Objections to Councilism

In response to "More Minneapolis Anarchy"

by ,

Fifth Estate # 328, Spring, 1988

FE Note: This is a response to “More Minneapolis Anarchy,” the letters beginning on page 15 of this issue.

The desire to maintain the technology developed under Capital’s reign after a libertarian revolution demands that it continue to be administered. The very scope of the productive process means that a similarly large deliberative and decision-making apparatus would exist to coordinate its functions. Those within the anti-authoritarian milieu, usually anarcho-syndicalists or councilists, advocate worker self-management through a system of councils as the best way to democratically and non-bureaucratically administer the capitalist means of production in a manner consistent with a revolutionary vision.

However, to many of us, the very existence of the productive apparatus at the center of human activity, with its accompanying productivist world view, maintains the separation it has created and negates the possibility of constructing a human community. No matter how strident the call for councils may seem within the context of capitalist relationships, in revolutionary terms, it should be seen as fundamentally conservative in the precise meaning of the word—conserving what is.

The following, by John Zerzan, is an outline of a large and complex subject, and, hence, inadequate for a full discourse on self-management and syndicalism. Hopefully, it will serve as the basis for further discussion. Letter-length replies are welcomed.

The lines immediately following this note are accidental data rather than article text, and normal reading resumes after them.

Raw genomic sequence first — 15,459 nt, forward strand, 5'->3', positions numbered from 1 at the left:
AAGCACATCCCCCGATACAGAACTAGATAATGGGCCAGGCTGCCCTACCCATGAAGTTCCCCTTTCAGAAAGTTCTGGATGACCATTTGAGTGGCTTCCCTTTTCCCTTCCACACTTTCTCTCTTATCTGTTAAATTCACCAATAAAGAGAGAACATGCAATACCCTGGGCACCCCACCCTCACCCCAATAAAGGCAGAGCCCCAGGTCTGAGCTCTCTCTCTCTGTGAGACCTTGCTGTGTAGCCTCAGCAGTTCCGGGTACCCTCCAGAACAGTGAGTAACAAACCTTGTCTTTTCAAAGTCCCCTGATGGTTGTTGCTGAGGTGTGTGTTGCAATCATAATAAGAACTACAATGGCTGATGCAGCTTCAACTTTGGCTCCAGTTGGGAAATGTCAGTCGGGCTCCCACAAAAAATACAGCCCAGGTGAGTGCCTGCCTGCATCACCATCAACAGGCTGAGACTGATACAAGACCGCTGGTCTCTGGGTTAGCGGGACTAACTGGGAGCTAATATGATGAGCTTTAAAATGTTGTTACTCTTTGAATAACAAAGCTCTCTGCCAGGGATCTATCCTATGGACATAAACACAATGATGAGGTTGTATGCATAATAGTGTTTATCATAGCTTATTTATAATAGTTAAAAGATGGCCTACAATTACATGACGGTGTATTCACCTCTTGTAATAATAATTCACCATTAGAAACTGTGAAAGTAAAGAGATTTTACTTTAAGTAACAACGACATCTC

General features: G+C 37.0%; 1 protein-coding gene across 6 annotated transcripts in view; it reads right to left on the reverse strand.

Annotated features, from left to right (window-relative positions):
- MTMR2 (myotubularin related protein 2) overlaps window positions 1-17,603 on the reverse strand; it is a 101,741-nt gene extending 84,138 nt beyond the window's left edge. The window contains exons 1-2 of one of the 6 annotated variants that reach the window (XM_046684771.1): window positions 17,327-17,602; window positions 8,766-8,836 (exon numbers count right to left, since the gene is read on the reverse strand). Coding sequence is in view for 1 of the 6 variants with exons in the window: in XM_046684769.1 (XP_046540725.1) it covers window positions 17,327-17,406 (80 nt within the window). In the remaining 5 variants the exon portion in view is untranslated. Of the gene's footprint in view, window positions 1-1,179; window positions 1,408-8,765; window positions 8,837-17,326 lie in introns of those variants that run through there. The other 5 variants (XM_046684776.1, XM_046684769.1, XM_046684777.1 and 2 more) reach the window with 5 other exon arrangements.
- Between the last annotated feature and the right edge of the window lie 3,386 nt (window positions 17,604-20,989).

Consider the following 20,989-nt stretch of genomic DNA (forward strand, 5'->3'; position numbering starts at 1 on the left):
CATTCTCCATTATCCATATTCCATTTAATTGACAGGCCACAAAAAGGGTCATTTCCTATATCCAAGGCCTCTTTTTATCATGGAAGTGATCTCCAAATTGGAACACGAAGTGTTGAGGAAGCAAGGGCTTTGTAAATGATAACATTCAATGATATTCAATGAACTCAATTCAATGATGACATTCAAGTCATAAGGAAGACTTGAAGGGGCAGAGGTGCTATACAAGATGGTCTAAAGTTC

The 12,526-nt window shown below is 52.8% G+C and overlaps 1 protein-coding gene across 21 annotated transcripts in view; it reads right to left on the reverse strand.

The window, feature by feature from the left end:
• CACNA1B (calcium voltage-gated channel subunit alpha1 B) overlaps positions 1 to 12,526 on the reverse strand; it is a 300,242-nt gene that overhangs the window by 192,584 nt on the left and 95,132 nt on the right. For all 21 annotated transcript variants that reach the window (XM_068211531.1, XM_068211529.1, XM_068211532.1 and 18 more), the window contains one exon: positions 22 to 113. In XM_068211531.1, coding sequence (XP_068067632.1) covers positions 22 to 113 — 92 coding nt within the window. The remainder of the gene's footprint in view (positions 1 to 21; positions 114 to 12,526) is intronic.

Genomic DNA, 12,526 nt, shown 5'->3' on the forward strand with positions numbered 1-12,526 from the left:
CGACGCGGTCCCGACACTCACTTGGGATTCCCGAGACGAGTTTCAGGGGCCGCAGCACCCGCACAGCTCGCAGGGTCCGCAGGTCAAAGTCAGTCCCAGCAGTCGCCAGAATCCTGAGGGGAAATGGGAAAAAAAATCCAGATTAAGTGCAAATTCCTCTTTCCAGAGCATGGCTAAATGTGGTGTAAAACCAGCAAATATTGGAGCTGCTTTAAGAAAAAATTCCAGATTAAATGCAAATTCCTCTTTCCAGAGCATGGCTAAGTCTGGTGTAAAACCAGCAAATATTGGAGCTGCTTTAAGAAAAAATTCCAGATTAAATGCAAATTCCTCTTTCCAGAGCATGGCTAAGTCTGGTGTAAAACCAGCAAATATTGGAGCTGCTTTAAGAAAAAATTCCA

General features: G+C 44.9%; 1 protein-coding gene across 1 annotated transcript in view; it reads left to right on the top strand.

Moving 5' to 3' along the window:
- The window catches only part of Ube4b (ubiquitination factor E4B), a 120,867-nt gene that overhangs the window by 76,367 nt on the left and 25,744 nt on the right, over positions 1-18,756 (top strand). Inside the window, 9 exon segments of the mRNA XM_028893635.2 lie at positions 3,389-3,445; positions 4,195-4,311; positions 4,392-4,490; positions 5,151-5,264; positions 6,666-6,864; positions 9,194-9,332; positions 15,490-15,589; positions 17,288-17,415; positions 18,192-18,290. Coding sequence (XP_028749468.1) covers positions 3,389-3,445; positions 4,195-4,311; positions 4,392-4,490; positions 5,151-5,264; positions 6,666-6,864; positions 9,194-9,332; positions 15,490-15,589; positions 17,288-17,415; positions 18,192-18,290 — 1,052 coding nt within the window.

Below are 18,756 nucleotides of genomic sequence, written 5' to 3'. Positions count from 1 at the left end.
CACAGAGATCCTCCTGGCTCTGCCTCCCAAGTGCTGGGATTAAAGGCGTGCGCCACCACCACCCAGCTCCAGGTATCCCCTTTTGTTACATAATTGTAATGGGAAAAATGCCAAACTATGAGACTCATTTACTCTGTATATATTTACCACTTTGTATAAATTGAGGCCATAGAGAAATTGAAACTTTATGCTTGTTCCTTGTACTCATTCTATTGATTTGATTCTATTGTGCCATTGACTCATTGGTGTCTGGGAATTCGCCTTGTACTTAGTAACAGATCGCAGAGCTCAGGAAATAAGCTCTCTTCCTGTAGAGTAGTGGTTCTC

Objections to Councilism (short form)

(A) The Adorno-type objection to ideological imposition on the future, which says the shape of freedom is not theorizable because that blueprinting closes off other (possibly more radical) departures.

(B) As a definition of anarchy, councilism is rejected: if emancipation consists of no rule, rule by councils is not emancipatory. Anarchy is not democracy insofar as it disallows any form of government.

(C) The critique of technological civilization and division of labor seeks to dissolve production; councilism is a means of directing industrial production. A world in which technology is absent has obviously no need of such coordination of specialization and economy.

(D) If the condition of worker is to be abolished, as it is already being refused in partial ways, workers councils are backward because they perpetuate it in their fundamental workerism.

(E) If representation is a negative value, councilism fails on a strictly “organizational” level. To be represented is a humiliation. Further, delegates and recall have always been, in practice, direct routes to bureaucratization and the rule of experts,(consult all trade union history).

—John Zerzan